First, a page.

It gets more and more frightening by the day.

 

Cheers

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...And on the other side of the world....

 

https://www.news.com.au/finance/work/leaders/us-president-donald-trump-claims-kim-jongun-wont-want-to-disappoint-me-with-latest-missile-tests/news-story/9cc724cee615ac8d69b19fd8fdafecdb

 

Honestly I really do wonder what planet the twitter fool lives on, it most certainly is not planet reality - Kim is playing him as a fool, which he is, in exactly the same way as Putin is, whilst the real world looks on aghast.

 

Cheers

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Posted (edited)
19 hours ago, chrisg said:

you have zero chance of stopping an IRBM

 

Last year an Aegis-fired SM3 Block IIA took down an IRBM. And THAAD has at least one published sucess in intercepting an IRBM in June 2017.

 

And David's Sling would foot the bill too.

Edited by Leonid

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Sure, but those are staged events more intended as proof-of-concept of an ABM capability without going to the expense, or provocation, of using an ICBM.

 

There has been a squabble going on over that for years because every once in a while they do actually launch an ICBM into Kwajalein Atoll to confirm the capability of the arsenal.

The developers of Aegis and THAAD have both asked to test an intercept but the big missile guys argue it will mean having to expend two because they wont have proven their accuracy if the intercept is successful.

 

To intercept an IRBM you have to have the right system in the right place and at the right time. Plus be able to instantly react. At the upper limits of the range that defines an IRBM, maybe, closer in no.

 

Land Aegis is not very extensively deployed and THAD whilst it looks good is not yet operational in Europe which itself would be seen as provocation. (Actually it's in Romania, but that does not give anything like full coverage.)

 

Iron dome might, possibly be able to handle a couple of incomings but the big danger with IRBMs is you are not going to launch one of two if it comes to that, it would be a saturation assault, hoping to knock out any possible retaliation.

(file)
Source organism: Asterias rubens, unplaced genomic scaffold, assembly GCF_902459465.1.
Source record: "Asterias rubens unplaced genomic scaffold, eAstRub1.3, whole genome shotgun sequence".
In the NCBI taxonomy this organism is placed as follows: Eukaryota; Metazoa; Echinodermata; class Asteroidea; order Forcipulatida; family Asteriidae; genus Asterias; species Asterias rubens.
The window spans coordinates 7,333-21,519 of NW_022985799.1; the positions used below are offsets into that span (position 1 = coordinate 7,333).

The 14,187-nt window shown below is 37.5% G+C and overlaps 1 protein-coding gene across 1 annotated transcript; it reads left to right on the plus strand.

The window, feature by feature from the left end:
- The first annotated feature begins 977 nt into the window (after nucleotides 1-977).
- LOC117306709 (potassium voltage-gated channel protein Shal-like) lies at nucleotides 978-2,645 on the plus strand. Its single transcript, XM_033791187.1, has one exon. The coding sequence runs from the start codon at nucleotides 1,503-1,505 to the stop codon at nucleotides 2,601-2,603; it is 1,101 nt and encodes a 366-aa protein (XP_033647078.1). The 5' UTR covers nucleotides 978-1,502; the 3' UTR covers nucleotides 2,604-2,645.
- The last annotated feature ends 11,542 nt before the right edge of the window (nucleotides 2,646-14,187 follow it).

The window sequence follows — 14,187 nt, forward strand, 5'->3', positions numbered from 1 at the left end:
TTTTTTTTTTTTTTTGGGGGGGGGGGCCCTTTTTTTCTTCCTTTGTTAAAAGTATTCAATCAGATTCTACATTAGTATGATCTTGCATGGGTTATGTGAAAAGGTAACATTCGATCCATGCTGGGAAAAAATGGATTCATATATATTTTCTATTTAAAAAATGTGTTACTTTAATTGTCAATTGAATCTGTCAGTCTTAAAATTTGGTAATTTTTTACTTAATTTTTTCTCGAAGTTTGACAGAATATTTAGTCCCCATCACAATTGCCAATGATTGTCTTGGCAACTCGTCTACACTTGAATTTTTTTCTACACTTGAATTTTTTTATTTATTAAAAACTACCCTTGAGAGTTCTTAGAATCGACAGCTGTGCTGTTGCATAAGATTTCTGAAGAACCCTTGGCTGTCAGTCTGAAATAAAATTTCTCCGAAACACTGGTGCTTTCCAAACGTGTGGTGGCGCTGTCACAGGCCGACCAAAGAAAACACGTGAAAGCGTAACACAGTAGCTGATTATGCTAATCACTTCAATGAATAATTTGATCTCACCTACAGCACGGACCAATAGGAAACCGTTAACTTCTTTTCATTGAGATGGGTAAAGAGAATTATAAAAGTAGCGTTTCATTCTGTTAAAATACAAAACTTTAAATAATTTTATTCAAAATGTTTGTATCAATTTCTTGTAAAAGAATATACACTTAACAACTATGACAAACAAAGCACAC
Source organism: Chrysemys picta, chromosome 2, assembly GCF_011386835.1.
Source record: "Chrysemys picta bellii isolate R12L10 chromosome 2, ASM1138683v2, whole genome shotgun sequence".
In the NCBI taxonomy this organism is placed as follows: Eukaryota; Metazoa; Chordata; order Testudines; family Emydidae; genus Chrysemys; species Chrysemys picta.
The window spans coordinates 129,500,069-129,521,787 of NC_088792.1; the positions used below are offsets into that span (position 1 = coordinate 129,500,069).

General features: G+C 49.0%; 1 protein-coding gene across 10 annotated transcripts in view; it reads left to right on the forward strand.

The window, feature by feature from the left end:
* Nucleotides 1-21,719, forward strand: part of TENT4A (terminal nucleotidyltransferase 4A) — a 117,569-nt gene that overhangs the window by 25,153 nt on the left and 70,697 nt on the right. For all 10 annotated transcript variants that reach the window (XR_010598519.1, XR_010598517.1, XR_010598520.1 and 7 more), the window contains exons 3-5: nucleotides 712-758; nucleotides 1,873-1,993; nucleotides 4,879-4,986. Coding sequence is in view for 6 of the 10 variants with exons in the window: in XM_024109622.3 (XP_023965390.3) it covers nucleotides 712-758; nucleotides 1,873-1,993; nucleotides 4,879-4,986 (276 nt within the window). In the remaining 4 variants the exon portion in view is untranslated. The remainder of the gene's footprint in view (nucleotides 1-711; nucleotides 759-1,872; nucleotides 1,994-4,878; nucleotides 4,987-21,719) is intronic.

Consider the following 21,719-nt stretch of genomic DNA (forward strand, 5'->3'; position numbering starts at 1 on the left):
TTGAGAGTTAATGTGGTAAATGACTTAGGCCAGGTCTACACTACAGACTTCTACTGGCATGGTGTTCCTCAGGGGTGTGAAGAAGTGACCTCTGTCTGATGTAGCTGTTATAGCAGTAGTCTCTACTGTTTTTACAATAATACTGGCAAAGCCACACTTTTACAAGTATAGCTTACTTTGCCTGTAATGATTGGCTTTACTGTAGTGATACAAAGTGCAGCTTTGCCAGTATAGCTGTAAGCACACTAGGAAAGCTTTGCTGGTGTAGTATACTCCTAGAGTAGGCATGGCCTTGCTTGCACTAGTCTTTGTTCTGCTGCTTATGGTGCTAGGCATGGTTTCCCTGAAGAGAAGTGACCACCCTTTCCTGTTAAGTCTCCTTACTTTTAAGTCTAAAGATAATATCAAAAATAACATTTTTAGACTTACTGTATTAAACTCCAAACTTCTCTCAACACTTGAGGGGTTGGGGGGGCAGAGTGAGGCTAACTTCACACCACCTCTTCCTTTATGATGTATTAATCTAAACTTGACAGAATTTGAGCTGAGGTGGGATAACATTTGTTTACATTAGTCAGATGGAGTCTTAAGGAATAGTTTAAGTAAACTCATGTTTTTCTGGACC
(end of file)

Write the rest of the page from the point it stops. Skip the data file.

MAD gone mad in other words.

 

We managed to keep ABM systems out of the field for years because they allow the politicians to possibly fantasise that they could survive a nuclear exchange. That's why Sprint and Sentinel were cancelled and why Russia only ever deployed the now obsolete Galosh ring around Moscow.

 

They've sneaked in anyway, initially via Aegis with the excuse it was for ship defense but now and for a few years it has been overt with THAAD.

 

Is it really as capable as they would have us believe ?

 

I don't really think so but regardless you would need a massive deployment to cover all the possible incoming launch options.

 

The other big thing about IRBMs is they are small enough to be readily mobile so you just can't be sure of where they might come from.

 

We are right back where we were at the height of the Cold War, we may not fully realise it yet but we are, and with lunatics in control...

 

This time we may not survive it.

 

Cheers (not very cheery but cheers anyway,)

 

 

 

 

 

 

 

 

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On 8/4/2019 at 2:18 AM, chrisg said:

Sure, but those are staged events more intended as proof-of-concept of an ABM capability without going to the expense, or provocation, of using an ICBM.

 

There has been a squabble going on over that for years because every once in a while they do actually launch an ICBM into Kwajalein Atoll to confirm the capability of the arsenal.

The developers of Aegis and THAAD have both asked to test an intercept but the big missile guys argue it will mean having to expend two because they wont have proven their accuracy if the intercept is successful.

 

To intercept an IRBM you have to have the right system in the right place and at the right time. Plus be able to instantly react. At the upper limits of the range that defines an IRBM, maybe, closer in no.

 

Land Aegis is not very extensively deployed and THAD whilst it looks good is not yet operational in Europe which itself would be seen as provocation. (Actually it's in Romania, but that does not give anything like full coverage.)

 

Iron dome might, possibly be able to handle a couple of incomings but the big danger with IRBMs is you are not going to launch one of two if it comes to that, it would be a saturation assault, hoping to knock out any possible retaliation.

 

MAD gone mad in other words.